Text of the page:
16 June 2017
Each card presents a challenge involving posting to sites such as Facebook or Twitter, with three ‘Save Your Ass’ cards allowing a get-out in exchange for face-to-face humiliation
If you’ve ever attended a party or drunken get-together as a late teenager or early twenty-something during the age of social media, you’ll no doubt have experienced someone ‘hilariously’ trying to post an embarrassing tweet or status on Facebook. Humiliating yourself online has even become part of the culture of things such as bedroom FIFA tournaments, with losers forced to post extensive apologies or perform forfeits for losing at the football video game.
Out of this we now have Socially Hacked, a new party card game that capitalises on the seemingly unending obsession with seeing others’ dignity suffer.
The game is very simple: each turn, a player draws a ‘hack’ card, which proposes a dare. The challenge usually involves posting a specific status or sharing a photo or video designed to cause embarrassment, such as a slow-motion video of the player being slapped in the face with baby powder or swapping clothes with another member of the group.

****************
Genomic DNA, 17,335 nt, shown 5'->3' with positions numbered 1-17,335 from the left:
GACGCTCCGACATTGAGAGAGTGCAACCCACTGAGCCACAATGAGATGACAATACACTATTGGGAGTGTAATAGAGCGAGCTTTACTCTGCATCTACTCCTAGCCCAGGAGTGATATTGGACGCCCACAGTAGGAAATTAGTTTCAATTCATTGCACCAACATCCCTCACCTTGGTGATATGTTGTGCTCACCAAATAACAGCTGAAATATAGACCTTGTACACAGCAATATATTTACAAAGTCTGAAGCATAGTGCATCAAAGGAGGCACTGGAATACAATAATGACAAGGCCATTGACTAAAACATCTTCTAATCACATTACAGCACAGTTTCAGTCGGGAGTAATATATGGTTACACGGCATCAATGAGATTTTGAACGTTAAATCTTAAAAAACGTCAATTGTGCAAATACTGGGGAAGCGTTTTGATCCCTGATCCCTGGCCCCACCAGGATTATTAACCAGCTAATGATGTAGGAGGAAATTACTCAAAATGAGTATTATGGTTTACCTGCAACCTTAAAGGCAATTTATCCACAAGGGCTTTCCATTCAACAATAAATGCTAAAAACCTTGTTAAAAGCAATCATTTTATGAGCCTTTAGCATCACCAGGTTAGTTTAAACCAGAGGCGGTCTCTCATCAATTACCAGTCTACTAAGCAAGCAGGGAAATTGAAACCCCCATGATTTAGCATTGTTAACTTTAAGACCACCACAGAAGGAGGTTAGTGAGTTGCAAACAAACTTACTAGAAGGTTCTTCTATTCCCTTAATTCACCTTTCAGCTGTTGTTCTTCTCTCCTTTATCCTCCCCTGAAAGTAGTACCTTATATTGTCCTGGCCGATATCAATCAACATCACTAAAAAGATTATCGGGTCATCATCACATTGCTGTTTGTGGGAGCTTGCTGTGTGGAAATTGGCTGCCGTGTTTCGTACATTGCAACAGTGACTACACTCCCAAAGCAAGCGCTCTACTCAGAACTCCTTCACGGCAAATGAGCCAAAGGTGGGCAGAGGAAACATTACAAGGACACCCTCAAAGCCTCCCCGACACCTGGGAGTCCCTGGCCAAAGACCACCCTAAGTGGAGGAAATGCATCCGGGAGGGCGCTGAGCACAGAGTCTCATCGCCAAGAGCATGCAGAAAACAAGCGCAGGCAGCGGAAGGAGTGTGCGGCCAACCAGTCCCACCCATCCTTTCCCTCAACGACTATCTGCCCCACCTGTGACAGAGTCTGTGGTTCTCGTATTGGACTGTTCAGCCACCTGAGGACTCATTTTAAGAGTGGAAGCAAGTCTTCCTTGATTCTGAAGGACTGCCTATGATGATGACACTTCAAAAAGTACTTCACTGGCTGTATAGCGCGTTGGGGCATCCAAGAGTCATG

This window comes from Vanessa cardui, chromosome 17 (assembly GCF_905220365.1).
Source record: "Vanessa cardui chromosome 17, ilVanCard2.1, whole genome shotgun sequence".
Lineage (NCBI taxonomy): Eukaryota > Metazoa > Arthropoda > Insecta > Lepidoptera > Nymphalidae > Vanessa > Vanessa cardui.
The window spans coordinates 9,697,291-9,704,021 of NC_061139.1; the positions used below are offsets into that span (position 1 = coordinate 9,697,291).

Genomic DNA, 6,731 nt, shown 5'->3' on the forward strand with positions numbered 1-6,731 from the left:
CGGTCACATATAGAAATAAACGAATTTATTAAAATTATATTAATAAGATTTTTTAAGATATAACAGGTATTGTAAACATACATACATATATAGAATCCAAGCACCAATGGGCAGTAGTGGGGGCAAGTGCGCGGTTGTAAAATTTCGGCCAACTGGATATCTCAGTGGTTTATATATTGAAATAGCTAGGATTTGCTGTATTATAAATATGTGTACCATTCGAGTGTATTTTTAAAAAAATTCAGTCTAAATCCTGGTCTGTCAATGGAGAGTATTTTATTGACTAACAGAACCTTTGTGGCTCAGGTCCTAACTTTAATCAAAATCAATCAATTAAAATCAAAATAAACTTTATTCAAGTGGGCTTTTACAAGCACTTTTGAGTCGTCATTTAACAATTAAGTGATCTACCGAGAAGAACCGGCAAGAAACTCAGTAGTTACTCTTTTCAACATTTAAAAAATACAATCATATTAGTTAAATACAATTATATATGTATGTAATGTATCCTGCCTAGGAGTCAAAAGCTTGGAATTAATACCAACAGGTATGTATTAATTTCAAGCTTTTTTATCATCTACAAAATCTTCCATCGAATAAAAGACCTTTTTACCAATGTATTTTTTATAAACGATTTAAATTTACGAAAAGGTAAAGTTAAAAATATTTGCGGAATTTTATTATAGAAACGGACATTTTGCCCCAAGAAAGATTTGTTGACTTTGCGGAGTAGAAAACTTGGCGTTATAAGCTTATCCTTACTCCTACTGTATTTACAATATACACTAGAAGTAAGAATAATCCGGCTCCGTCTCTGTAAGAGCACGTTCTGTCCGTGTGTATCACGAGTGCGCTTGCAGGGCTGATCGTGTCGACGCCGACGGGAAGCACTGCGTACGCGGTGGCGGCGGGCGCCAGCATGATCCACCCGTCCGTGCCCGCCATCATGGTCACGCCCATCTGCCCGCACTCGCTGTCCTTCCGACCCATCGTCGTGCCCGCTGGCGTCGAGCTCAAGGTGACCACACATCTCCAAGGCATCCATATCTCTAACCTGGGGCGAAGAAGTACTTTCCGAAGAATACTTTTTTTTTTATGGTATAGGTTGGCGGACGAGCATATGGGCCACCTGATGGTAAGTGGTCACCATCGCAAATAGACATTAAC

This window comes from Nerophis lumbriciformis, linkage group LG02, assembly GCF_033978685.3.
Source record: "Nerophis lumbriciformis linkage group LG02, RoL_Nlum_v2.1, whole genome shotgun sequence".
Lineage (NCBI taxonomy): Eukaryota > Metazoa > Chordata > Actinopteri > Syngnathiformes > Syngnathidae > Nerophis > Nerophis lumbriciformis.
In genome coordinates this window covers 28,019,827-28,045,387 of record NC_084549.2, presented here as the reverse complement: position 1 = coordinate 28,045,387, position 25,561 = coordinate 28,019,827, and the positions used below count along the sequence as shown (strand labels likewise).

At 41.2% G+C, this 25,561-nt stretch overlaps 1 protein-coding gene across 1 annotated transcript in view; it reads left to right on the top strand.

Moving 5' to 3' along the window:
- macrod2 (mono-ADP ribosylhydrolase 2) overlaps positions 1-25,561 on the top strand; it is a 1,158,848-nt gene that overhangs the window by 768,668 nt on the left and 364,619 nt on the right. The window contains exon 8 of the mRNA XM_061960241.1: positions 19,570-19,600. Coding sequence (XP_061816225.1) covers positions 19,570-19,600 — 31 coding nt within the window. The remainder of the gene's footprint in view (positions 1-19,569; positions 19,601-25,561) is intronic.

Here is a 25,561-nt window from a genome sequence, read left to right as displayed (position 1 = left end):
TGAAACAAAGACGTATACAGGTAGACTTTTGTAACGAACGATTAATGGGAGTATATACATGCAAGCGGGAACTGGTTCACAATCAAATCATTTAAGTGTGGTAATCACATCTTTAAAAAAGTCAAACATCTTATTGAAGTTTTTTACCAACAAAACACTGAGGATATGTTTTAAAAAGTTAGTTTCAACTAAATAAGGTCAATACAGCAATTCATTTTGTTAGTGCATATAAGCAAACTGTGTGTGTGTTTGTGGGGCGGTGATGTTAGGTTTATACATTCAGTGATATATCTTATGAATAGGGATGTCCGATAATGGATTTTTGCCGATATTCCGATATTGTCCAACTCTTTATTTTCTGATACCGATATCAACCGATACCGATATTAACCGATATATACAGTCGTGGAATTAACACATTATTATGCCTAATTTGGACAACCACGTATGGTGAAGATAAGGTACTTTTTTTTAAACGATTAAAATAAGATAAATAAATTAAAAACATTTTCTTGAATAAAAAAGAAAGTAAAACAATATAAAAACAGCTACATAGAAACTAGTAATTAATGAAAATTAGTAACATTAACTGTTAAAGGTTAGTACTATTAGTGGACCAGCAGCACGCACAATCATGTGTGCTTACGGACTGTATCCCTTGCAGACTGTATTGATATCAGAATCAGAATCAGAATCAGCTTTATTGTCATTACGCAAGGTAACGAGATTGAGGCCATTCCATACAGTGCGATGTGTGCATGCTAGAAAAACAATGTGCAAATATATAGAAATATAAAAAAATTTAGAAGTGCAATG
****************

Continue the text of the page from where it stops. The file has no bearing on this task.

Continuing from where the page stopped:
If that round’s prompt is a little too much, the player can use one of their three starting ‘Save Your Ass’ cards to get out of performing the dare. This doesn’t mean avoiding embarrassment altogether, mind – instead, they then have to read out a humiliating statement to the group in real-life.
The winner is the only player left with at least one ‘Save Your Ass’ card, although drawing a ‘firewall’ card means beating the hacker and dodging future challenges.
Coming from a US pair of designers, Adam Prange and Brian Casey, the game is said to be suitable for ages 21 and over (translating to 18 in the UK) – plenty of the cards feature offensive humour and crude language, tapping into the Cards Against Humanity vein, and it's explicitly positioned as a game that goes well with drinking.
Socially Hacked has plans to launch on Kickstarter in July, costing $20 (£16).